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Report this Post03-23-2000 05:10 PM Click Here to See the Profile for DRHClick Here to Email DRHSend a Private Message to DRHDirect Link to This Post
I'm not an electrician but I know something about this stuff. I'll take a stab until someone better jumps in.

Voltage should not drop significantly unless you are putting more load (amps) than the supply can handle. Usually the limiting factor is a circuit breaker or fuse that blows. What happens when you try to run the compressor?

Most standard 120v circuits can handle at least 15 amps. What else is on the circuit?

It sounds like the problem is that the circuit for whatever reason can only supply say 5 or 10 amps. I'm not sure what you can do.

A transformer won't help. You would still only be getting "n" amps

A UPS might work. One that could handle that kind of load would probably be very expensive though. Also, not sure if those are made to "smooth out" a power supply. More to provide power for a short period if line is off.

Of course a separate gas powered generator large enough to supply the comp. would work but would be rather expensive.

Hmmm...

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mrfixit58
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Report this Post03-23-2000 05:21 PM Click Here to See the Profile for mrfixit58Click Here to Email mrfixit58Send a Private Message to mrfixit58Direct Link to This Post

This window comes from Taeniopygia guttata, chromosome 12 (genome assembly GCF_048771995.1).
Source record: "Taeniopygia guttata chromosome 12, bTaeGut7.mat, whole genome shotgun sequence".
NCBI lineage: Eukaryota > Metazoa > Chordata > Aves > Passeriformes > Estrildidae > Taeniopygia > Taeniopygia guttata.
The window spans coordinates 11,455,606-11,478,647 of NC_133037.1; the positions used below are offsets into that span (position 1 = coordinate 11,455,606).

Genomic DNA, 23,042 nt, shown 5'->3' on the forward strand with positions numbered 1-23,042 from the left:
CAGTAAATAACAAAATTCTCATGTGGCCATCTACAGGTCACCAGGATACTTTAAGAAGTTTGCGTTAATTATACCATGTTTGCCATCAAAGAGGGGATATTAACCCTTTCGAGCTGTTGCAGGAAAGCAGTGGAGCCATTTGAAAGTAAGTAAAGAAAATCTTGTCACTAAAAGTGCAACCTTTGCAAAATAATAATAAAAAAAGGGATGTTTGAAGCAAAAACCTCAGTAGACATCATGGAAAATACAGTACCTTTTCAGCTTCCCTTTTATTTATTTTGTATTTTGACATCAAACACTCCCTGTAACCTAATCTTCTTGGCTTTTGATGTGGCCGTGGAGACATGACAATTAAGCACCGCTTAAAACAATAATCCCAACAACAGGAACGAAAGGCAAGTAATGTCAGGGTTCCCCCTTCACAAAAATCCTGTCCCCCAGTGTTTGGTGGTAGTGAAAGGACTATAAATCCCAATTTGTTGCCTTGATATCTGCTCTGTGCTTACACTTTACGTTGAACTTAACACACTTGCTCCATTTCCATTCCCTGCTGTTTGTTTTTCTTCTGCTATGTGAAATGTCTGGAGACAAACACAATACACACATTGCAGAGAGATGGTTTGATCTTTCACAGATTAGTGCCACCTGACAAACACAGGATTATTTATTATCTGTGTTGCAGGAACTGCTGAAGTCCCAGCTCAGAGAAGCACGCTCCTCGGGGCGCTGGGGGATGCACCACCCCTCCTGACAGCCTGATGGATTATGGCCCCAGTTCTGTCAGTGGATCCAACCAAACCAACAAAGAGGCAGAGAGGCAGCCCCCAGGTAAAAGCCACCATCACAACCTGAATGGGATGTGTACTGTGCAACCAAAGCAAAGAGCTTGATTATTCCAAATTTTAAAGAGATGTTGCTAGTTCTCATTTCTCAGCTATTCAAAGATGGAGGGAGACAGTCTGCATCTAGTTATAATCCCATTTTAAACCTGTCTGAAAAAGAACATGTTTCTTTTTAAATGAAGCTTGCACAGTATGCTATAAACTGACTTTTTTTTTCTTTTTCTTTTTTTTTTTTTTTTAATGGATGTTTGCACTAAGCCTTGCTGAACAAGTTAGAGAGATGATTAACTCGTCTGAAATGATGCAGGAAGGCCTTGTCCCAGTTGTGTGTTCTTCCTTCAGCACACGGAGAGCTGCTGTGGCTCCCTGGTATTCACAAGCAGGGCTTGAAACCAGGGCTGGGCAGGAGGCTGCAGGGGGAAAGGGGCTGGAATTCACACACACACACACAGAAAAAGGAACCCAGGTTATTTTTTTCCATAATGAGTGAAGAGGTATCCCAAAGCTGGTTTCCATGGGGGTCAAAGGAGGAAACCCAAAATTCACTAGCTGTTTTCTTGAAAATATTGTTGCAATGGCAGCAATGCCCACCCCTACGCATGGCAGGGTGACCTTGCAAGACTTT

mwbackus,

The problem is the electrical service to the storage area is too small. The wire size is probably a AWG 14 if it is protected by a 15 amp breaker. And, to compound the problem, if your a long way from the panel, your voltage is probably between 100 and 110.

ELECTRICAL LESSON ONE: Your motor will consume the same amout of power reguardless of the voltage. That means that the current will go up when the voltage goes down! This is why circuit breakers pop even if your motor nameplate says it should pull less than the size on the breaker. Initially start up of the motor is even worse.

The way I see it is like this, you have two choices: Ask the landlord to upgrade the service to your stall; or see if you can re-wire your motor for 240. If you can't do one but can do two...

ELECTRICAL LESSON TWO: you will have to find a second outlet that is off of a different phase. If you can find two (using a voltmeter and a couple of long leads) you can make a 240 volt cor using two seperate cords: hot leg one, hot leg two, a common neutral, common ground. Above all... BE CAREFUL!!!

Hope this helps,
Roy L.

P.S. I'm an electrical engineer.

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mwbackus